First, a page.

The Blazers and Beast are back
Another season is upon the Trail Blazers, one in which they expect to achieve greater success than the national pundits are predicting.
Las Vegas oddsmakers have Portland's over/under for wins set at 42.5. Most prognosticators see the Blazers finishing anywhere from seventh to 10th in the NBA Western Conference.
Two years ago, after the roster was shuffled considerably from the 2014-15 season, Portland finished the regular season at 44-38 and beat the Los Angeles Clippers in the playoffs.
"They said we'd win 20 games, and we got the fifth seed," point guard Damian Lillard says.
Off of their 2015-16 performance, the Blazers were forecast in the 50-win range and a top-four finish in the West last season. Portland had to close strong to go 41-41.
"Everybody gave us credit, and we got only the eighth seed," Lillard said.
This season, the Blazers captain said, "We'll take it a game at a time and let our playing do the talking. We'll see."
Hamstrung by salary-cap limitations, president/general manager Neil Olshey made few moves in the offseason, shedding guard Allen Crabbe for salary purposes while adding no veterans. Rookie big men Caleb Swanigan and Zach Collins were the major additions to what is still one of the youngest rosters in the league.
To Olshey, the biggest move for this season was the trade-deadline acquisition of center Jusuf Nurkic last season. The 7-foot "Bosnian Beast," who has added the perimeter shot to his offensive arsenal in the offseason, gives the Blazers a legitimate two-way post player for the first time since Arvydas Sabonis played his final season in 2002-03.
Beginning his sixth season as the Blazers' head coach — only Jack Ramsay (10) and Nate McMillan (six) had longer tenures — Terry Stotts has perhaps his deepest team.
"If you go the length of the roster, probably," Stotts said. "We have a lot of players who can contribute."
"There's a lot of great talent," Evan Turner said. "I'm very excited about the young guys. Jake (Layman) is getting better. Pat (Connaughton) getting better. Zach is stepping up; Caleb as well. When not necessarily your strongest links are strong and improving each day, that says a lot."
Lillard and CJ McCollum form one of the most potent backcourts in the NBA, and Nurkic is assured of a starting role at center. Stotts hasn't revealed who will start at forward, though it seems likely that last year's starters — Moe Harkless and Al-Farouq Aminu — will get the nod in Wednesday's opener at Phoenix.
Stotts also hasn't said who will form his rotation, but the candidates include swing men Turner and Connaughton and big men Swanigan, Collins, Ed Davis and Meyers Leonard. Eventually, another rotation candidate will be power forward Noah Vonleh, who started 41 games a year ago but is rehabbing from shoulder surgery and will be inactive to start the season.
"It could be nine, 10, 11 (players)," Stotts said. "Some of it might be situational.
"There are only so many minutes. You know that 'Dame' and CJ are going to get their minutes, and the other guys will be rotating in. I don't like playing a guy three or four minutes just to get him in the game."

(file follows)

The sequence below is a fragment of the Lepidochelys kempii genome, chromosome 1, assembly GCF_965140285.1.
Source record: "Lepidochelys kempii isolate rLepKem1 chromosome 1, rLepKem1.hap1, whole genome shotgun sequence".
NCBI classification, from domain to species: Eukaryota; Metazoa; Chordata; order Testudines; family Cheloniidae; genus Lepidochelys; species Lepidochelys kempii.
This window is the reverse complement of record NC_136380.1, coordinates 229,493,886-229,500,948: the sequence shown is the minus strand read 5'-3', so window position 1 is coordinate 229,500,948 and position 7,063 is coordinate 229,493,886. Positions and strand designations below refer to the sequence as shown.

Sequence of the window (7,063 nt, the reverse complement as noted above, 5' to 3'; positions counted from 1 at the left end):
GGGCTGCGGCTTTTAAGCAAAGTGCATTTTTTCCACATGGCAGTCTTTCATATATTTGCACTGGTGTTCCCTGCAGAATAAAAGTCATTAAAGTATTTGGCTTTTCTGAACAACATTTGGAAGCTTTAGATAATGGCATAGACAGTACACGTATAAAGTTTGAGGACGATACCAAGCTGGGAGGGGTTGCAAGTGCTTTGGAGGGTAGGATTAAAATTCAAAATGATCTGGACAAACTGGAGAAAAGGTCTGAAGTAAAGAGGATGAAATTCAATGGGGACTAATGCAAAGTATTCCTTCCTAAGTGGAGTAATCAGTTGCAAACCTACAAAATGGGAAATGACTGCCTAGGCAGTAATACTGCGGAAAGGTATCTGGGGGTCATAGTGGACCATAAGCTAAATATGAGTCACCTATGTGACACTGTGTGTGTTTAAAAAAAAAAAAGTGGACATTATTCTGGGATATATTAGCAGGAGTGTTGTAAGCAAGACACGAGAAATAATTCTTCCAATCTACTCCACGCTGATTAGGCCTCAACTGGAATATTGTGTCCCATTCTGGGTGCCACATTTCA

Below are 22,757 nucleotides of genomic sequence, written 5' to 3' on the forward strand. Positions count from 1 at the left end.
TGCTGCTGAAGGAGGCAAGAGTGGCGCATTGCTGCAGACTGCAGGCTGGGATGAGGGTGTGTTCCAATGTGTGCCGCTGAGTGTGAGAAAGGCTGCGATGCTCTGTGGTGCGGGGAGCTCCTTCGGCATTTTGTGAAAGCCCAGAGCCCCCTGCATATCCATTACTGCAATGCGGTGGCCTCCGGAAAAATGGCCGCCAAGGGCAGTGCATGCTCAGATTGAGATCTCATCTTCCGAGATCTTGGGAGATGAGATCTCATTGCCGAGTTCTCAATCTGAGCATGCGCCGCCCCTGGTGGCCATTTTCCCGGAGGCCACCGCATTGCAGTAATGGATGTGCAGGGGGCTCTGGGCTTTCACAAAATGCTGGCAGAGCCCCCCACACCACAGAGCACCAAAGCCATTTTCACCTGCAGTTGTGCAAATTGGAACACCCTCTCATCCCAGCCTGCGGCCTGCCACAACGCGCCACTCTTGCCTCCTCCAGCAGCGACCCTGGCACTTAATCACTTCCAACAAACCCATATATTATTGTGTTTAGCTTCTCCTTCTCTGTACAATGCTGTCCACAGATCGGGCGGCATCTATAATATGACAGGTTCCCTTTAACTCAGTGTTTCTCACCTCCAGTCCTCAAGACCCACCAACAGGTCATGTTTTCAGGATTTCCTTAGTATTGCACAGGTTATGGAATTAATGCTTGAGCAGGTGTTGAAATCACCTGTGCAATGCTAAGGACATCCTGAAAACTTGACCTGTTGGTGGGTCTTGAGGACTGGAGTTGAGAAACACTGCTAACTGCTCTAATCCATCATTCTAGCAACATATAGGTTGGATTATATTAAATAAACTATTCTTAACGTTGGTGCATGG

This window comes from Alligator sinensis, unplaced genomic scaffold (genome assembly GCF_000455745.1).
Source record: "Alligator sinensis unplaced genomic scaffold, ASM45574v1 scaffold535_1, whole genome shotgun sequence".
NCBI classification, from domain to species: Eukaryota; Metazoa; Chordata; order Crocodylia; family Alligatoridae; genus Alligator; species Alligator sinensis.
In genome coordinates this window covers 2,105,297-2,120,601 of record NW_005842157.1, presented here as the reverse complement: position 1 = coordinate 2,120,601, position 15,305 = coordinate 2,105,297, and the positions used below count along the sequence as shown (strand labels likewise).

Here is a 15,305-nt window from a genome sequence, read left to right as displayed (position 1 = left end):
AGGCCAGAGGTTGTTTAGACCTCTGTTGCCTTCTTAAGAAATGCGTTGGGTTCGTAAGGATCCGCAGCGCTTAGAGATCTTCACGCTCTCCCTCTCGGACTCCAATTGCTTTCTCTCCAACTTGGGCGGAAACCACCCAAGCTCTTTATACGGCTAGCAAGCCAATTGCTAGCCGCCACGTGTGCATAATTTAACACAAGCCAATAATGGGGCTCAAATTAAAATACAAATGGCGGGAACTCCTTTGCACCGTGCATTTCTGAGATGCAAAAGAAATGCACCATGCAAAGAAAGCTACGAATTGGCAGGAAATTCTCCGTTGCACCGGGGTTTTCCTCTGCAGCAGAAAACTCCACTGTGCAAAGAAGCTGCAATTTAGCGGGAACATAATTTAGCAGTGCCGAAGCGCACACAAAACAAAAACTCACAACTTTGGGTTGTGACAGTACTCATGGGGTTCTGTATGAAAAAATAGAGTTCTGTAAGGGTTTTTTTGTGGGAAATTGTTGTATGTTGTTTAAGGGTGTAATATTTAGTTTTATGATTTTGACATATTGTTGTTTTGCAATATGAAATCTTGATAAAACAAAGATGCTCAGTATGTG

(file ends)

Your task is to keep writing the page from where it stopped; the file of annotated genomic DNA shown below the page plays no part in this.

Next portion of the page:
McCollum won't get any time in the opener, the result of a one-game suspension levied by the league for coming off the bench during an altercation in last Wednesday's exhibition at Phoenix. As of Sunday, Stotts wasn't saying who would take McCollum's spot in the starting five.
"More than anything, it will be about managing the minutes when Dame is out of the game," Stotts said.
How will the Blazers replace McCollum's offense, which produced 23 points per game last season?
"I asked for eight of his 22 shots," Turner joked. "I think 'Nurk' might get a few. Dame asked for some. The last three or four will be split up amongst the guys.
"Nah, we're going to play the right way," Turner said. "We'll spread it out equally. Guys are going to fill in by committee."
During the Stotts era, the Blazers have fielded one of the strongest offensive groups in the NBA but one of the poorest playoff-caliber units at the defensive end.
"We're committed to being a better defensive team," Lillard said. "Each year, we come in, we compete in camp and our focus is always we want to be better defensively. Then the first preseason game, the principles go out the window. Then we get better at it, and it's up and down through the season.
"But this year, we hit the ground running. From the first day of camp to the end of the preseason, we defended really well. Now we have to make it translate to the regular season."
There is continuity to the Portland roster. Lillard and McCollum are in their third season together as the starting backcourt. Harkless, Aminu, Davis, Leonard, Vonleh and Connaughton all have been aboard at least that long. That should help at the defensive end.
"We're understanding concepts a little bit better, having been together for a few years," McCollum said. "With experience together, you gain camaraderie, understanding of angles and where guys are going to be. The more you can play together, the more years you get playing in a system, the more comfortable you'll be."
The favorites to finish among the top four teams in the West during the regular season are Golden State, Houston, San Antonio and Oklahoma City. That won't change the goals with which Stotts will enter the season.
"The goals are always the same," he said. "In order: Make the playoffs, get home-court (advantage) in the first round, win a series, win another series, win another series, win another series.
"It's never been about a number of wins. You want to be in the top eight (in the conference), then the top four, and have playoff success."